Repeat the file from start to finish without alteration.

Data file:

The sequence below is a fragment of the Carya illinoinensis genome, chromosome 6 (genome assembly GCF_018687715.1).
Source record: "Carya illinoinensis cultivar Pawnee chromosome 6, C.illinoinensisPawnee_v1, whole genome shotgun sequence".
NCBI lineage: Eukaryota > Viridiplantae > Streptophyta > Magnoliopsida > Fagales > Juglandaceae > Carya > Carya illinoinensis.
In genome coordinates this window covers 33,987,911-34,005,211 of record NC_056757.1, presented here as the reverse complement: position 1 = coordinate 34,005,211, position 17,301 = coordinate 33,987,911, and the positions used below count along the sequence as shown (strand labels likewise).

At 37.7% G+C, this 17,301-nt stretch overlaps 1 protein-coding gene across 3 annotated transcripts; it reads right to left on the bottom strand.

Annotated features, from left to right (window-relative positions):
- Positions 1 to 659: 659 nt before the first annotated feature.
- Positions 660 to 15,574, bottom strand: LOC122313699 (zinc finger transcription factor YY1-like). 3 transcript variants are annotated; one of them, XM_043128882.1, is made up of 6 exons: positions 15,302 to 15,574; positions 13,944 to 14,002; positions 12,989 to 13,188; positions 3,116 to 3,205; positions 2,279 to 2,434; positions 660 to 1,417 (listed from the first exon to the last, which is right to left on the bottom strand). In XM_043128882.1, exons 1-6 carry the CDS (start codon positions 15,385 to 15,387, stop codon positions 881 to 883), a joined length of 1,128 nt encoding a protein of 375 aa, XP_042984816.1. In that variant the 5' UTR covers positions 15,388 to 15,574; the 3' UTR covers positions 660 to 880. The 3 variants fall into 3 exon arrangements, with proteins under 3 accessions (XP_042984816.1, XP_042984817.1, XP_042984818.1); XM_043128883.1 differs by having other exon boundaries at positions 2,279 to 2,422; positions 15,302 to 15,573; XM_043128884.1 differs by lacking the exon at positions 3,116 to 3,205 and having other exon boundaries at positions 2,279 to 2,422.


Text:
The sequence below is a fragment of the Carya illinoinensis genome, chromosome 6 (genome assembly GCF_018687715.1).
Source record: "Carya illinoinensis cultivar Pawnee chromosome 6, C.illinoinensisPawnee_v1, whole genome shotgun sequence".
NCBI lineage: Eukaryota > Viridiplantae > Streptophyta > Magnoliopsida > Fagales > Juglandaceae > Carya > Carya illinoinensis.
In genome coordinates this window covers 33,987,911-34,005,211 of record NC_056757.1, presented here as the reverse complement: position 1 = coordinate 34,005,211, position 17,301 = coordinate 33,987,911, and the positions used below count along the sequence as shown (strand labels likewise).

At 37.7% G+C, this 17,301-nt stretch overlaps 1 protein-coding gene across 3 annotated transcripts; it reads right to left on the bottom strand.

Annotated features, from left to right (window-relative positions):
- Positions 1 to 659: 659 nt before the first annotated feature.
- Positions 660 to 15,574, bottom strand: LOC122313699 (zinc finger transcription factor YY1-like). 3 transcript variants are annotated; one of them, XM_043128882.1, is made up of 6 exons: positions 15,302 to 15,574; positions 13,944 to 14,002; positions 12,989 to 13,188; positions 3,116 to 3,205; positions 2,279 to 2,434; positions 660 to 1,417 (listed from the first exon to the last, which is right to left on the bottom strand). In XM_043128882.1, exons 1-6 carry the CDS (start codon positions 15,385 to 15,387, stop codon positions 881 to 883), a joined length of 1,128 nt encoding a protein of 375 aa, XP_042984816.1. In that variant the 5' UTR covers positions 15,388 to 15,574; the 3' UTR covers positions 660 to 880. The 3 variants fall into 3 exon arrangements, with proteins under 3 accessions (XP_042984816.1, XP_042984817.1, XP_042984818.1); XM_043128883.1 differs by having other exon boundaries at positions 2,279 to 2,422; positions 15,302 to 15,573; XM_043128884.1 differs by lacking the exon at positions 3,116 to 3,205 and having other exon boundaries at positions 2,279 to 2,422.